I met Chris Lawford.

Chris Lawford & Me

Last week Jerry and I attended a reception and program hosted by Heritage Auction Galleries and the Park Cities Family YMCA’s C.A.R.E. Program.  It’s purpose was to introduce the Caron Texas nonprofit organization to the community and the featured speaker was Christopher Kennedy Lawford.  Caron Texas is the newest in-patient addiction treatment center in the Dallas area.   They carry our products in their gift shop and Amara Durham, Director of Development and Community Relations had asked if I could help them out by contributing something to their goodie bags for this event.  We were happy to be involved.

Now back to Chris Lawford.  In case you aren’t making the connection he is the son of Peter Lawford of the famous Rat Pack that included Frank Sinatra and Dean Martin.  (Don’t worry I didn’t make the connection either.)  Chris Lawford is an actor, author and activist.  He grew up amidst wealth, fame and privilege and yet became an addict.  He has since overcome his addiction and has been “clean” for over 24 years.  Out of the result of his experiences he has written two books, the first of which, Symptoms of Withdrawal: A Memoir of Snapshots and Redemption was on the New York Times Best Seller list.  I haven’t read either of his books yet but he gave a very interesting talk with bits about what it was like growing up in his family on through to his addiction and subsequent rehabilitation.

  • He mentioned that Marilyn Monroe showed him how to hula hoop when he was six.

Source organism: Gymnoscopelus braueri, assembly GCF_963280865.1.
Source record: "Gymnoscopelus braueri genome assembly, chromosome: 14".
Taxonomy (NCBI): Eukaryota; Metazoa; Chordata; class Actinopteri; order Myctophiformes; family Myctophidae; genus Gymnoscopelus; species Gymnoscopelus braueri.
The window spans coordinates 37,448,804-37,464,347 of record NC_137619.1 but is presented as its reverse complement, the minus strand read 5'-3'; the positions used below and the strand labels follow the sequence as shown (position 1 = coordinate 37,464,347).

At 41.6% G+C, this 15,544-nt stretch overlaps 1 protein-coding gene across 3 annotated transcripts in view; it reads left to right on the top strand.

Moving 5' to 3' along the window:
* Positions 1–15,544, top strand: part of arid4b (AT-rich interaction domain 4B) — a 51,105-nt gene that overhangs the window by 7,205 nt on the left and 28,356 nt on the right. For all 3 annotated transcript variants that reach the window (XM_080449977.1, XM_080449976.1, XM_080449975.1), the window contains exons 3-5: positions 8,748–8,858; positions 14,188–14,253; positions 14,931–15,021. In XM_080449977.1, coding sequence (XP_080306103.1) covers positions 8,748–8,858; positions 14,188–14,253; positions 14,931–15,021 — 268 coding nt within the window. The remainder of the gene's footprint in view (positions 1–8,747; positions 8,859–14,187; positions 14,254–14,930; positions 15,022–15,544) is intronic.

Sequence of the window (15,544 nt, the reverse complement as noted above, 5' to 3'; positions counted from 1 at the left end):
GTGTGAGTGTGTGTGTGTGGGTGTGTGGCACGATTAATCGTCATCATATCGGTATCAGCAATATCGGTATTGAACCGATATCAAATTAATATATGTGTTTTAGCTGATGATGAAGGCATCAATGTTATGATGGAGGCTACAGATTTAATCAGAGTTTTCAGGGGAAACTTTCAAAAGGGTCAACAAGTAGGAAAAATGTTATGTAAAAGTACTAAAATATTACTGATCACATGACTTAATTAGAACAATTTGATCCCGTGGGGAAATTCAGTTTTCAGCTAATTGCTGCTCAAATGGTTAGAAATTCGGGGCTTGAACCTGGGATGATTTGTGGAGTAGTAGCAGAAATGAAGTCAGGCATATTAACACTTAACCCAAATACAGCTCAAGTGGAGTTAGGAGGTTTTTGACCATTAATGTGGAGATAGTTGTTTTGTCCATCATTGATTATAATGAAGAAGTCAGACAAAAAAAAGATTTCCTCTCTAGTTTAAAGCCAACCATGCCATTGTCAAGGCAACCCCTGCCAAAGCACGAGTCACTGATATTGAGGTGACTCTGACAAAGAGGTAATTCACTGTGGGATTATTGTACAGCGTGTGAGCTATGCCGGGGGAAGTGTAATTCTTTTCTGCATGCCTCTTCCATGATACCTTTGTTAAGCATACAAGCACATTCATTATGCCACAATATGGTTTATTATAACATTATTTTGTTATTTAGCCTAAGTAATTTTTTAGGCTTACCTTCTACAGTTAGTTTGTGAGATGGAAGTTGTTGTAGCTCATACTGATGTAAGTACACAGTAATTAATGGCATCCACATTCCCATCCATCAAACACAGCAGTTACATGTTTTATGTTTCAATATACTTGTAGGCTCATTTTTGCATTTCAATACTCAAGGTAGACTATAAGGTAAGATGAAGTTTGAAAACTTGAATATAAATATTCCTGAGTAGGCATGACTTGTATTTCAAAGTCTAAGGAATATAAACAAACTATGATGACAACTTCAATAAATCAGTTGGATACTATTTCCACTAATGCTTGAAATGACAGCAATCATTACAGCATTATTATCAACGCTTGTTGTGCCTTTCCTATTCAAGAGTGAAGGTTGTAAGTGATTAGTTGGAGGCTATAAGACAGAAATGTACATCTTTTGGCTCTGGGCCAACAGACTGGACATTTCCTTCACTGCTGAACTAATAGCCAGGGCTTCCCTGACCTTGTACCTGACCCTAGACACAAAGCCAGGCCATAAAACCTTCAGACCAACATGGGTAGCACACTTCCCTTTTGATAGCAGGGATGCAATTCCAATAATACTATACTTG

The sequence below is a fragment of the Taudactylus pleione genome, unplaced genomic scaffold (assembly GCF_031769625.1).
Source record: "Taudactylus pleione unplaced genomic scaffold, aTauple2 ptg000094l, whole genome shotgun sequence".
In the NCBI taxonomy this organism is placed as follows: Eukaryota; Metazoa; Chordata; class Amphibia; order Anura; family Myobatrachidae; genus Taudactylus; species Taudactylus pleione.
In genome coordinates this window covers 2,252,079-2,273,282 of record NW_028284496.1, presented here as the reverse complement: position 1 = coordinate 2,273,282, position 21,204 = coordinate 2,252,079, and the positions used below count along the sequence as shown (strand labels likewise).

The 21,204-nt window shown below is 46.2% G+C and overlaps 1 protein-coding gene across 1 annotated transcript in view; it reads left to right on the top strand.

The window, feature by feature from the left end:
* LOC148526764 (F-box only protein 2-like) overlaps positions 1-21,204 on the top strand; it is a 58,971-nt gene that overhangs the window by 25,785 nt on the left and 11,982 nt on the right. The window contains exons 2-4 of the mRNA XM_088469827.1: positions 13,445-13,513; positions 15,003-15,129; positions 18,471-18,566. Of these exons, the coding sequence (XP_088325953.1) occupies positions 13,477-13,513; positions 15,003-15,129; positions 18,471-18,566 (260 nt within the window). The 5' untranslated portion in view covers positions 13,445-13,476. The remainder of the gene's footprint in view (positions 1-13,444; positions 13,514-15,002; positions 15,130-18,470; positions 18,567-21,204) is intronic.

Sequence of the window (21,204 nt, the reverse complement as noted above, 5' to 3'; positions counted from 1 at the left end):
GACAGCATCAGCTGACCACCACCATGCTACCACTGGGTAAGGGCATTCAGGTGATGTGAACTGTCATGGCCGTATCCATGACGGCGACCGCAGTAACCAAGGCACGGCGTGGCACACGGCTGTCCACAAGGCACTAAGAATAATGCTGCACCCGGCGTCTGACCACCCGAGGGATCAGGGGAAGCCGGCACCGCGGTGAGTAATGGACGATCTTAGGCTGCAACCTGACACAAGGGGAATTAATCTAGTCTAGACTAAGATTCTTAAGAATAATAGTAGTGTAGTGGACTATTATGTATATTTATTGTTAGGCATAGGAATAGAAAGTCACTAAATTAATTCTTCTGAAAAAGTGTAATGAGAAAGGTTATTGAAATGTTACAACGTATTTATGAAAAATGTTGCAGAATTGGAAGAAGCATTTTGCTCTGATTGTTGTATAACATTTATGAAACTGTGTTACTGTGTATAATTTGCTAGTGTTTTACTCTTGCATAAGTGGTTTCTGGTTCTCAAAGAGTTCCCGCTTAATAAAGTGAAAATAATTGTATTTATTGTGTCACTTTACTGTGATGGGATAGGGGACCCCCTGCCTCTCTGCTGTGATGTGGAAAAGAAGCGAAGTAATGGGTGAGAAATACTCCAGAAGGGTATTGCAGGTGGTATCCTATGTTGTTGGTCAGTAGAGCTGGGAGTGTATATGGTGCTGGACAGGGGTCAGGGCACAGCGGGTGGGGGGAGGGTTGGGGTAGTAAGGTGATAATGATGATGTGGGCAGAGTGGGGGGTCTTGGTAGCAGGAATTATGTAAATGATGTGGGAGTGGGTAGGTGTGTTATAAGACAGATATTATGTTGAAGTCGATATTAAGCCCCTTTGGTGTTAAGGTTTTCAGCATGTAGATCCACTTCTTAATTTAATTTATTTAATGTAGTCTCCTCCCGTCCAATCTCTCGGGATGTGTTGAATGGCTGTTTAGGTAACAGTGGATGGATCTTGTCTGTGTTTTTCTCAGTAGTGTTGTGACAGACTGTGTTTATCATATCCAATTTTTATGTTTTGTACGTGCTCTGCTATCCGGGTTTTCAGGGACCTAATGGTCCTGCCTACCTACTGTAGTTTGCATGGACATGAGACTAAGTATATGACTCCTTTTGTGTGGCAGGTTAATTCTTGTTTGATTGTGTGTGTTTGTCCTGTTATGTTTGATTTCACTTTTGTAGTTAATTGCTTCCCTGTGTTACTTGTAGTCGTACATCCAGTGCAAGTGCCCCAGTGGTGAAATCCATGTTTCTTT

• He told of seeing his uncle, John F. Kennedy after he was nominated for the presidential election.
  • He revealed that after he was in trouble with drugs and the law, he was given preferential treatment when it would have helped him more to have held his feet to the fire.

One of Mr. Lawford’s main points appeared to be that people who are dealing with substance addiction are often discriminated against.  He stated that the reality is they are afflicted with a disease which is often hereditary in origin.  He strongly believes that people can be rehabilitated, with himself as just one example, and has donated time and money in an effort to help others succeed in this struggle.

I was impressed by his speech and enjoyed meeting Mr. Lawford.  I certainly support his efforts to aid people who are trying to overcome substance abuse and addiction in their lives.  This is just one more problem which faces society as a whole and I see it as a very good thing when anyone is reaching out to help others help themselves.

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